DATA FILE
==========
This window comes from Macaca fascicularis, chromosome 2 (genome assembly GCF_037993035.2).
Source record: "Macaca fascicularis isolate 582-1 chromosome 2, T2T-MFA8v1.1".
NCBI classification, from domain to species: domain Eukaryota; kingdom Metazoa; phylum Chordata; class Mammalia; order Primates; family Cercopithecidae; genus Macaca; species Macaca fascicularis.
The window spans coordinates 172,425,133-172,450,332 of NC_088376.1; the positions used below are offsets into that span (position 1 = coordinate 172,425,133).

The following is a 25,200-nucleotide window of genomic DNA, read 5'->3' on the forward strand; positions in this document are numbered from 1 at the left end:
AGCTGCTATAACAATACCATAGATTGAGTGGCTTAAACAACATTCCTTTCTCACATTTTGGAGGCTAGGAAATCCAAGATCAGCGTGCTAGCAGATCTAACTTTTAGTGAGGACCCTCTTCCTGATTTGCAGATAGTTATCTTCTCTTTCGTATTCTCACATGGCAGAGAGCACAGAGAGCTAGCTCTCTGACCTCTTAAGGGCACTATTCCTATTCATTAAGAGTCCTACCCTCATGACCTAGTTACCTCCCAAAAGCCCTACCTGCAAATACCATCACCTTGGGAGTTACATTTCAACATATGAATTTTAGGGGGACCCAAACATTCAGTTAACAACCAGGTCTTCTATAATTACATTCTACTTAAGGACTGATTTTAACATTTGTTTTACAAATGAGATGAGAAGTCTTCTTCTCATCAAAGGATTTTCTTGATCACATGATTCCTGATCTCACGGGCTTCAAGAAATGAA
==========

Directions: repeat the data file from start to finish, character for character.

This window comes from Macaca fascicularis, chromosome 2 (genome assembly GCF_037993035.2).
Source record: "Macaca fascicularis isolate 582-1 chromosome 2, T2T-MFA8v1.1".
NCBI classification, from domain to species: domain Eukaryota; kingdom Metazoa; phylum Chordata; class Mammalia; order Primates; family Cercopithecidae; genus Macaca; species Macaca fascicularis.
The window spans coordinates 172,425,133-172,450,332 of NC_088376.1; the positions used below are offsets into that span (position 1 = coordinate 172,425,133).

The following is a 25,200-nucleotide window of genomic DNA, read 5'->3' on the forward strand; positions in this document are numbered from 1 at the left end:
AGCTGCTATAACAATACCATAGATTGAGTGGCTTAAACAACATTCCTTTCTCACATTTTGGAGGCTAGGAAATCCAAGATCAGCGTGCTAGCAGATCTAACTTTTAGTGAGGACCCTCTTCCTGATTTGCAGATAGTTATCTTCTCTTTCGTATTCTCACATGGCAGAGAGCACAGAGAGCTAGCTCTCTGACCTCTTAAGGGCACTATTCCTATTCATTAAGAGTCCTACCCTCATGACCTAGTTACCTCCCAAAAGCCCTACCTGCAAATACCATCACCTTGGGAGTTACATTTCAACATATGAATTTTAGGGGGACCCAAACATTCAGTTAACAACCAGGTCTTCTATAATTACATTCTACTTAAGGACTGATTTTAACATTTGTTTTACAAATGAGATGAGAAGTCTTCTTCTCATCAAAGGATTTTCTTGATCACATGATTCCTGATCTCACGGGCTTCAAGAAATGAA